For Inge, it’s a start — but not like the start of most. He’s done some coaching of the years, mostly with his two young boys. He left his gig helping coach at Detroit Country Day, where Tyler is a freshman and Chase is a seventh-grader, to take the Michigan job. In 2018, he moved his family back to Michigan to join the teaching staff at Legacy Center Sports Complex in Brighton.
He’s trading in one classic uniform, the Olde English D, for another, the Block M.
Of course, Inge, 43, always has felt like a Michigan Man. Since breaking into the bigs in 2001, and living in Ann Arbor suburb Dexter, he’s done charity work with Mott Children’s Hospital in Ann Arbor. Over the years, he became close with a legacy family, the Carrs, and Inge and wife Shani were set to help chair last spring’s ChadTough Foundation gala. The in-person event was canceled because of COVID-19, but Inge’s work in the buildup led to this job. Backich and wife Jiffy also were chairs, and Inge and Bakich hit it off.
“I was blown away at the generosity and philanthropy of someone like that who has made a career and a lot of money playing baseball, how he truly cares about the community that he’s a part of,” Bakich said.
When former Michigan player Ako Thomas decided last year to take a job in the Boston Red Sox organization, Inge was Bakich’s first call.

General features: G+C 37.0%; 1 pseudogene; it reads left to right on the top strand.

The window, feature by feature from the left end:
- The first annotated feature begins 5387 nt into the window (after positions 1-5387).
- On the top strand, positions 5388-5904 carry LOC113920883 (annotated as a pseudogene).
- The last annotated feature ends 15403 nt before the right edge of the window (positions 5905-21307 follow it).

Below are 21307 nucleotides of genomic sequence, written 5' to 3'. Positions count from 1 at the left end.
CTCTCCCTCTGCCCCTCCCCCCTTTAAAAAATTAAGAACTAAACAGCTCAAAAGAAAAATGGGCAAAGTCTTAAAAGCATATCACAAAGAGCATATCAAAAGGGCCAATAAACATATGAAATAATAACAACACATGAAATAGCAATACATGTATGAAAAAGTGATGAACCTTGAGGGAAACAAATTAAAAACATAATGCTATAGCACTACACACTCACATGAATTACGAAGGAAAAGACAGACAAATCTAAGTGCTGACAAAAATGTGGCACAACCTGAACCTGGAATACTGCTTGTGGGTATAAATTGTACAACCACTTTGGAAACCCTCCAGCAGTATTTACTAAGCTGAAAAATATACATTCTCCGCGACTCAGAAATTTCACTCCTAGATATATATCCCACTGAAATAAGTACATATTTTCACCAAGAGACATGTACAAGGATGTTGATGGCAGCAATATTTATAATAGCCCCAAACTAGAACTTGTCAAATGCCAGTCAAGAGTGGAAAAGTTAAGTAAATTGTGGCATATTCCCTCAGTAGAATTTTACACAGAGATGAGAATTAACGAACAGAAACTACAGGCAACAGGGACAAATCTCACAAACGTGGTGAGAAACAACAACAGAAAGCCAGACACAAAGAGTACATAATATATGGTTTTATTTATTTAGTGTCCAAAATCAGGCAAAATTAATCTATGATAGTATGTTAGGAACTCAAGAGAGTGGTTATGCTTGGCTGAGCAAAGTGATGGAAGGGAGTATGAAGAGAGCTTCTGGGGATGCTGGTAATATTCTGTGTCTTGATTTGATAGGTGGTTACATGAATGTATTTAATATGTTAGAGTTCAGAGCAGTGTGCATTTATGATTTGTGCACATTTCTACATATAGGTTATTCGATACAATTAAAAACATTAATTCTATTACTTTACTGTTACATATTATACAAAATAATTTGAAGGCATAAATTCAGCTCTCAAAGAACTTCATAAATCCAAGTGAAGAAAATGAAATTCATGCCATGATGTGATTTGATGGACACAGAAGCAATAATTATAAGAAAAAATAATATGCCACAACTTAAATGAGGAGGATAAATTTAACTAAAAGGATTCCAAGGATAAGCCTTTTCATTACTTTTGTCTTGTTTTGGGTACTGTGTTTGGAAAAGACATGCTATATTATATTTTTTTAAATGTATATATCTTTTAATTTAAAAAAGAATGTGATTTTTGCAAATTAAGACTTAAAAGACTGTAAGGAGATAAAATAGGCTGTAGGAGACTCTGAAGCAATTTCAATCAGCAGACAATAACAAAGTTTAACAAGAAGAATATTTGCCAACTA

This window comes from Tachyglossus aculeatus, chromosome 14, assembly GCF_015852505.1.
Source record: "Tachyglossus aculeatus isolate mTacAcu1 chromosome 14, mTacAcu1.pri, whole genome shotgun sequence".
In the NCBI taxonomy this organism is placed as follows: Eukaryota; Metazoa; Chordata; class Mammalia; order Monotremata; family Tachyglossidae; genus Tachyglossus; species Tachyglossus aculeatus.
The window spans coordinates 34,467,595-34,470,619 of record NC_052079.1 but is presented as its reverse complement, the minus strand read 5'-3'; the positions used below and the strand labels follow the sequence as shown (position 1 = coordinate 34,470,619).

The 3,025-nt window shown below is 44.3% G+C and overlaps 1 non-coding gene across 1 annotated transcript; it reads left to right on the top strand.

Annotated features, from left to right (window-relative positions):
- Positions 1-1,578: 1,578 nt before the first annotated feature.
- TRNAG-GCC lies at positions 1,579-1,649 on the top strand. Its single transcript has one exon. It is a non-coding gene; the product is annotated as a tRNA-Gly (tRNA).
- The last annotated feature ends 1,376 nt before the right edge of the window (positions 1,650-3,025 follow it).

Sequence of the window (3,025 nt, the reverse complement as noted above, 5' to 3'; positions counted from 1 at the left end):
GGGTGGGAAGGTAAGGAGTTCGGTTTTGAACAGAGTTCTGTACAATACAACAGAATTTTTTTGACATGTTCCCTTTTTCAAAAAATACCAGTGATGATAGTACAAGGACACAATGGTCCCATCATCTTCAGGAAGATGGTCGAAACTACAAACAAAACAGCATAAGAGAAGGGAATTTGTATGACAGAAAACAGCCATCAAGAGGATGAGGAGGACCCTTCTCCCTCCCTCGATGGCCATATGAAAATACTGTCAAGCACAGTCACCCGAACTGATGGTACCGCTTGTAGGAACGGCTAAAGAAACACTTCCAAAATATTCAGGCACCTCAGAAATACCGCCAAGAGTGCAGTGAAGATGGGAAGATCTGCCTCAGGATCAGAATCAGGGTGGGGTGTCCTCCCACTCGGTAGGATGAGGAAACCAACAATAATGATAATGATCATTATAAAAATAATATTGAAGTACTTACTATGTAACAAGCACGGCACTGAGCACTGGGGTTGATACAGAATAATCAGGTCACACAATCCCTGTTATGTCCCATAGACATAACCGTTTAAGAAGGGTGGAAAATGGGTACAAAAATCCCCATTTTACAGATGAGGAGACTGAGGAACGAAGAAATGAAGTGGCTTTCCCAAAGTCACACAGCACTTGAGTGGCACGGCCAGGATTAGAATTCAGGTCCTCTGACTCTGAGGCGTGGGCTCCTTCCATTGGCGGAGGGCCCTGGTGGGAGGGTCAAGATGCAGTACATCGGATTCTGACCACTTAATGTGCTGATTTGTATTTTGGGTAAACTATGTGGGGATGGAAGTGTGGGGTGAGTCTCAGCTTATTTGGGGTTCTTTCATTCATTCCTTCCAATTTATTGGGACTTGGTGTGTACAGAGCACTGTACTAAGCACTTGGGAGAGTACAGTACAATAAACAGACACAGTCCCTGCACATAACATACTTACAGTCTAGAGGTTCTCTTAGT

“I asked him, ‘I have a crazy idea, what do you think?'” Bakich said.
Inge nearly accepted on the spot, but had to talk to his family — the “boss,” Shani, and his boys, who’d be losing their dad as their baseball coach. Turns out, the boys were all for it. Just think of all that Michigan swag (OK, so the gig’s not totally without compensation).
“I’m all in at this point,” Inge said.
Inge will technically be coaching the catchers, which was his full-time position his first three years in the major leagues, and four total. But he also brings plenty of expertise for the infielders — he probably was one of the best defensive infielders in baseball to not win a Gold Glove during his playing days — outfielders and hitters. He’ll do some work on base running.
Michigan pitchers also are raving about him, specifically saying how he points out their tendencies and can call out their pitches. You can bet the Wolverines won’t be tipping many pitches this season.
And then there’s just the energy he brings on a day to day basis, fueled in part by coffee, and in part by his passion for the game.
“Coach Inge, he is level-10 energy all the time,” reliever Joe Pace said. “He’s great, the Energizer Bunny.